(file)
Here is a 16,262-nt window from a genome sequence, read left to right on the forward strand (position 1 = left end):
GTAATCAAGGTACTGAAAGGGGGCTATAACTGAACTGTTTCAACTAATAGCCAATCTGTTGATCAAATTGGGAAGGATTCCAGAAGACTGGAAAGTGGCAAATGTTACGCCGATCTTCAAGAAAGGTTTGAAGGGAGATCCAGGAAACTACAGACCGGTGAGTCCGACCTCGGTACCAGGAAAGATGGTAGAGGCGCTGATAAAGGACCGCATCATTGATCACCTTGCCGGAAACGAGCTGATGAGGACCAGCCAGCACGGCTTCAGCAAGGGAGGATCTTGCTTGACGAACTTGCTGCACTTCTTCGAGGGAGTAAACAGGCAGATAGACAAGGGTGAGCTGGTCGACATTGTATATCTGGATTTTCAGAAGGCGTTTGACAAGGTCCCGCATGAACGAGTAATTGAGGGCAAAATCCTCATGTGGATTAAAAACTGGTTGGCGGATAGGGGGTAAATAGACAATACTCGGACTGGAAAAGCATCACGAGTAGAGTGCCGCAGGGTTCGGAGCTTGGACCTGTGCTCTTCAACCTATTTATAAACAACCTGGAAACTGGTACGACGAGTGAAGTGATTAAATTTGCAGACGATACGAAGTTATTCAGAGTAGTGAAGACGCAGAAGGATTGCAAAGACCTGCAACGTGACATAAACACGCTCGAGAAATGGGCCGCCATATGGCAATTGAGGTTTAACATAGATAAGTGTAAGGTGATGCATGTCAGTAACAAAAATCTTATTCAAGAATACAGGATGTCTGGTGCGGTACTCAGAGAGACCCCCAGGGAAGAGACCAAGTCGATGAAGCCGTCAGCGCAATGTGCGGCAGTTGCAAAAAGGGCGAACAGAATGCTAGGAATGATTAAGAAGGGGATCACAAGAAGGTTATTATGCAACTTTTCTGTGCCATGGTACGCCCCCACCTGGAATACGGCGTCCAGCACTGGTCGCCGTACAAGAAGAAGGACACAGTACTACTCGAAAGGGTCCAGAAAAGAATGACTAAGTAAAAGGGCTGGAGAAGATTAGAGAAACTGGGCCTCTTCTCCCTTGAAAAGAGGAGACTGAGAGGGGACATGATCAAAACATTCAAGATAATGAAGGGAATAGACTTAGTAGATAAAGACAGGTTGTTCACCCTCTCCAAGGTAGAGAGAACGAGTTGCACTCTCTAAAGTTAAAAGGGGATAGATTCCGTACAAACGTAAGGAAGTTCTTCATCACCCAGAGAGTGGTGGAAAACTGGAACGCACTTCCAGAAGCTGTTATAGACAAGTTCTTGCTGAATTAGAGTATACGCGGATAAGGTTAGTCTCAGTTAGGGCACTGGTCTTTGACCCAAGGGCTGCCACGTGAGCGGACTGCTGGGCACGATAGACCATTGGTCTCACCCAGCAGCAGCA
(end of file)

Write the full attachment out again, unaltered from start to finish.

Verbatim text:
Here is a 16,262-nt window from a genome sequence, read left to right on the forward strand (position 1 = left end):
GTAATCAAGGTACTGAAAGGGGGCTATAACTGAACTGTTTCAACTAATAGCCAATCTGTTGATCAAATTGGGAAGGATTCCAGAAGACTGGAAAGTGGCAAATGTTACGCCGATCTTCAAGAAAGGTTTGAAGGGAGATCCAGGAAACTACAGACCGGTGAGTCCGACCTCGGTACCAGGAAAGATGGTAGAGGCGCTGATAAAGGACCGCATCATTGATCACCTTGCCGGAAACGAGCTGATGAGGACCAGCCAGCACGGCTTCAGCAAGGGAGGATCTTGCTTGACGAACTTGCTGCACTTCTTCGAGGGAGTAAACAGGCAGATAGACAAGGGTGAGCTGGTCGACATTGTATATCTGGATTTTCAGAAGGCGTTTGACAAGGTCCCGCATGAACGAGTAATTGAGGGCAAAATCCTCATGTGGATTAAAAACTGGTTGGCGGATAGGGGGTAAATAGACAATACTCGGACTGGAAAAGCATCACGAGTAGAGTGCCGCAGGGTTCGGAGCTTGGACCTGTGCTCTTCAACCTATTTATAAACAACCTGGAAACTGGTACGACGAGTGAAGTGATTAAATTTGCAGACGATACGAAGTTATTCAGAGTAGTGAAGACGCAGAAGGATTGCAAAGACCTGCAACGTGACATAAACACGCTCGAGAAATGGGCCGCCATATGGCAATTGAGGTTTAACATAGATAAGTGTAAGGTGATGCATGTCAGTAACAAAAATCTTATTCAAGAATACAGGATGTCTGGTGCGGTACTCAGAGAGACCCCCAGGGAAGAGACCAAGTCGATGAAGCCGTCAGCGCAATGTGCGGCAGTTGCAAAAAGGGCGAACAGAATGCTAGGAATGATTAAGAAGGGGATCACAAGAAGGTTATTATGCAACTTTTCTGTGCCATGGTACGCCCCCACCTGGAATACGGCGTCCAGCACTGGTCGCCGTACAAGAAGAAGGACACAGTACTACTCGAAAGGGTCCAGAAAAGAATGACTAAGTAAAAGGGCTGGAGAAGATTAGAGAAACTGGGCCTCTTCTCCCTTGAAAAGAGGAGACTGAGAGGGGACATGATCAAAACATTCAAGATAATGAAGGGAATAGACTTAGTAGATAAAGACAGGTTGTTCACCCTCTCCAAGGTAGAGAGAACGAGTTGCACTCTCTAAAGTTAAAAGGGGATAGATTCCGTACAAACGTAAGGAAGTTCTTCATCACCCAGAGAGTGGTGGAAAACTGGAACGCACTTCCAGAAGCTGTTATAGACAAGTTCTTGCTGAATTAGAGTATACGCGGATAAGGTTAGTCTCAGTTAGGGCACTGGTCTTTGACCCAAGGGCTGCCACGTGAGCGGACTGCTGGGCACGATAGACCATTGGTCTCACCCAGCAGCAGCA